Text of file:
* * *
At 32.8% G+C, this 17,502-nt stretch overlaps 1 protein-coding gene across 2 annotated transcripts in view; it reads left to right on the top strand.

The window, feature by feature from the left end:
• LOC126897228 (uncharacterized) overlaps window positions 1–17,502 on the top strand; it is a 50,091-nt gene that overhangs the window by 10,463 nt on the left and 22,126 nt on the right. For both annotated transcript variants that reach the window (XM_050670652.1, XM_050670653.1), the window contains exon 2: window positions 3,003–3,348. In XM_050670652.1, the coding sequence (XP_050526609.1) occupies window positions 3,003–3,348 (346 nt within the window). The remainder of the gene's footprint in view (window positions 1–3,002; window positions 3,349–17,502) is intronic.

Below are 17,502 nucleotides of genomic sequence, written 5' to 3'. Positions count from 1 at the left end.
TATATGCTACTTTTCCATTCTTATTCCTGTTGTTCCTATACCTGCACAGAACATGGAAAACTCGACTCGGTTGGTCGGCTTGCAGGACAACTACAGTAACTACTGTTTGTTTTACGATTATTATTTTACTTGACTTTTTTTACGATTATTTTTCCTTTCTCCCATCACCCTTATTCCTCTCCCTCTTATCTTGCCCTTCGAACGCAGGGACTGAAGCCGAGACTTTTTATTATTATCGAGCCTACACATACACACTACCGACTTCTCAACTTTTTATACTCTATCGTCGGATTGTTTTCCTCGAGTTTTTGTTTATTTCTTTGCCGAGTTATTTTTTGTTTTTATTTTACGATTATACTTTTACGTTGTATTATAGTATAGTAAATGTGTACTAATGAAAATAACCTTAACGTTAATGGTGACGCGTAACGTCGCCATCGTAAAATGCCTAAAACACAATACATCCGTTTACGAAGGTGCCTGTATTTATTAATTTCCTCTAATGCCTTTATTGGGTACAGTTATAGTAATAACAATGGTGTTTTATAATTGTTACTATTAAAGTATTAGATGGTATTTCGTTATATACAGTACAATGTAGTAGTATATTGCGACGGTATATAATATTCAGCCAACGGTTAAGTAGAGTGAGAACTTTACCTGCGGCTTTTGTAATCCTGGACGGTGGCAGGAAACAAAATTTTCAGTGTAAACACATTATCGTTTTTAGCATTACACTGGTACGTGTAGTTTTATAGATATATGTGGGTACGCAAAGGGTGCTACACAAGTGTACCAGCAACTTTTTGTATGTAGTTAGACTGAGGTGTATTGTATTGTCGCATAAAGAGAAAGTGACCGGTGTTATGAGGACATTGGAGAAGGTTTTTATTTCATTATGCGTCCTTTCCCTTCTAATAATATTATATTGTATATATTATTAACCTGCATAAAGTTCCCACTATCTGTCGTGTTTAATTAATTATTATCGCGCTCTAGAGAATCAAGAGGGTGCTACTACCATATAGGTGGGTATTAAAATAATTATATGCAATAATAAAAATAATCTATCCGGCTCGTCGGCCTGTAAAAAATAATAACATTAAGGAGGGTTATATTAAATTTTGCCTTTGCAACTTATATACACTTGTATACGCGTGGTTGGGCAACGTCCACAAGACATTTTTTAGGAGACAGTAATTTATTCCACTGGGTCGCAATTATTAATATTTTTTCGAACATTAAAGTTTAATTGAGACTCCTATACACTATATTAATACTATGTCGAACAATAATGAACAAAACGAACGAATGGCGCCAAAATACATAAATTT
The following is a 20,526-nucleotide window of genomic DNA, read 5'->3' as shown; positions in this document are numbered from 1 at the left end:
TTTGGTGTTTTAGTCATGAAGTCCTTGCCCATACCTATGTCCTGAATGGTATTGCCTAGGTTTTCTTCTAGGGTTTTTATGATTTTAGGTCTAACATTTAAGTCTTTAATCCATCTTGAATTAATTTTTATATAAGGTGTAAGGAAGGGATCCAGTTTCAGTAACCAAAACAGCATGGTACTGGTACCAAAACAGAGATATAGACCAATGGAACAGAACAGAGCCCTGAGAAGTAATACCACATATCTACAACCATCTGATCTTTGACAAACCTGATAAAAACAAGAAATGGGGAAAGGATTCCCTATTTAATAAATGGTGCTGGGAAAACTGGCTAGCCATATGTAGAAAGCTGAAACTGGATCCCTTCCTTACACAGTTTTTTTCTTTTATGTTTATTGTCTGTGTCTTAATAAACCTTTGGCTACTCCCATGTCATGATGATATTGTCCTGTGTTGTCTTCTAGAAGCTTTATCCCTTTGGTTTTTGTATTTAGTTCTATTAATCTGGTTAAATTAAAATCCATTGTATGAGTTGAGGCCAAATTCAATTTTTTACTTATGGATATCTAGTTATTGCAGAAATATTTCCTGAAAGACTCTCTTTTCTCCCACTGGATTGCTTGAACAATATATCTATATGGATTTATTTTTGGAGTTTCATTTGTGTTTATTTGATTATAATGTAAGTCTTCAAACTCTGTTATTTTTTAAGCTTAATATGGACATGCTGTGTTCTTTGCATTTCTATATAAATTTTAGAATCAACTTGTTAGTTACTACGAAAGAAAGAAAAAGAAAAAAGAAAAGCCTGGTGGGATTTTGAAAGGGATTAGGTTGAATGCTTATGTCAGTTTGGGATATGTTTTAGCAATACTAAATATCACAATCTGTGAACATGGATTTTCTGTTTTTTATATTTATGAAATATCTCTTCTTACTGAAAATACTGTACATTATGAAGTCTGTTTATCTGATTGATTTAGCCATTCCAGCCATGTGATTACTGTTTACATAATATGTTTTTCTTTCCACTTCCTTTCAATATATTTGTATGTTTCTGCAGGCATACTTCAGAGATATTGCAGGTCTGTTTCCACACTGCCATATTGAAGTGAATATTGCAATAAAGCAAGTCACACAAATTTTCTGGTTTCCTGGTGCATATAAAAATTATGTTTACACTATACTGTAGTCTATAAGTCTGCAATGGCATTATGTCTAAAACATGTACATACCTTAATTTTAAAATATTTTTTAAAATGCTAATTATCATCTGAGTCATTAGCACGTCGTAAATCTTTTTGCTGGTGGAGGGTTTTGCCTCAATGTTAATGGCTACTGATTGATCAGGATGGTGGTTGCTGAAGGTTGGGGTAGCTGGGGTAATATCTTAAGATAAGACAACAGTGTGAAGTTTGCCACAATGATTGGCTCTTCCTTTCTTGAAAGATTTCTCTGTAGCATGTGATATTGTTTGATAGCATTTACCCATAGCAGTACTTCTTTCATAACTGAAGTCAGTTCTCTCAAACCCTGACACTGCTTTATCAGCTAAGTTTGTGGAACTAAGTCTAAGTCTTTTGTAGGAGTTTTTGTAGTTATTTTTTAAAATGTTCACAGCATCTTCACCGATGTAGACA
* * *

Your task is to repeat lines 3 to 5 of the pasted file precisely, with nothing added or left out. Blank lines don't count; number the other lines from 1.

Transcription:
• LOC126897228 (uncharacterized) overlaps window positions 1–17,502 on the top strand; it is a 50,091-nt gene that overhangs the window by 10,463 nt on the left and 22,126 nt on the right. For both annotated transcript variants that reach the window (XM_050670652.1, XM_050670653.1), the window contains exon 2: window positions 3,003–3,348. In XM_050670652.1, the coding sequence (XP_050526609.1) occupies window positions 3,003–3,348 (346 nt within the window). The remainder of the gene's footprint in view (window positions 1–3,002; window positions 3,349–17,502) is intronic.

Below are 17,502 nucleotides of genomic sequence, written 5' to 3'. Positions count from 1 at the left end.
TATATGCTACTTTTCCATTCTTATTCCTGTTGTTCCTATACCTGCACAGAACATGGAAAACTCGACTCGGTTGGTCGGCTTGCAGGACAACTACAGTAACTACTGTTTGTTTTACGATTATTATTTTACTTGACTTTTTTTACGATTATTTTTCCTTTCTCCCATCACCCTTATTCCTCTCCCTCTTATCTTGCCCTTCGAACGCAGGGACTGAAGCCGAGACTTTTTATTATTATCGAGCCTACACATACACACTACCGACTTCTCAACTTTTTATACTCTATCGTCGGATTGTTTTCCTCGAGTTTTTGTTTATTTCTTTGCCGAGTTATTTTTTGTTTTTATTTTACGATTATACTTTTACGTTGTATTATAGTATAGTAAATGTGTACTAATGAAAATAACCTTAACGTTAATGGTGACGCGTAACGTCGCCATCGTAAAATGCCTAAAACACAATACATCCGTTTACGAAGGTGCCTGTATTTATTAATTTCCTCTAATGCCTTTATTGGGTACAGTTATAGTAATAACAATGGTGTTTTATAATTGTTACTATTAAAGTATTAGATGGTATTTCGTTATATACAGTACAATGTAGTAGTATATTGCGACGGTATATAATATTCAGCCAACGGTTAAGTAGAGTGAGAACTTTACCTGCGGCTTTTGTAATCCTGGACGGTGGCAGGAAACAAAATTTTCAGTGTAAACACATTATCGTTTTTAGCATTACACTGGTACGTGTAGTTTTATAGATATATGTGGGTACGCAAAGGGTGCTACACAAGTGTACCAGCAACTTTTTGTATGTAGTTAGACTGAGGTGTATTGTATTGTCGCATAAAGAGAAAGTGACCGGTGTTATGAGGACATTGGAGAAGGTTTTTATTTCATTATGCGTCCTTTCCCTTCTAATAATATTATATTGTATATATTATTAACCTGCATAAAGTTCCCACTATCTGTCGTGTTTAATTAATTATTATCGCGCTCTAGAGAATCAAGAGGGTGCTACTACCATATAGGTGGGTATTAAAATAATTATATGCAATAATAAAAATAATCTATCCGGCTCGTCGGCCTGTAAAAAATAATAACATTAAGGAGGGTTATATTAAATTTTGCCTTTGCAACTTATATACACTTGTATACGCGTGGTTGGGCAACGTCCACAAGACATTTTTTAGGAGACAGTAATTTATTCCACTGGGTCGCAATTATTAATATTTTTTCGAACATTAAAGTTTAATTGAGACTCCTATACACTATATTAATACTATGTCGAACAATAATGAACAAAACGAACGAATGGCGCCAAAATACATAAATTT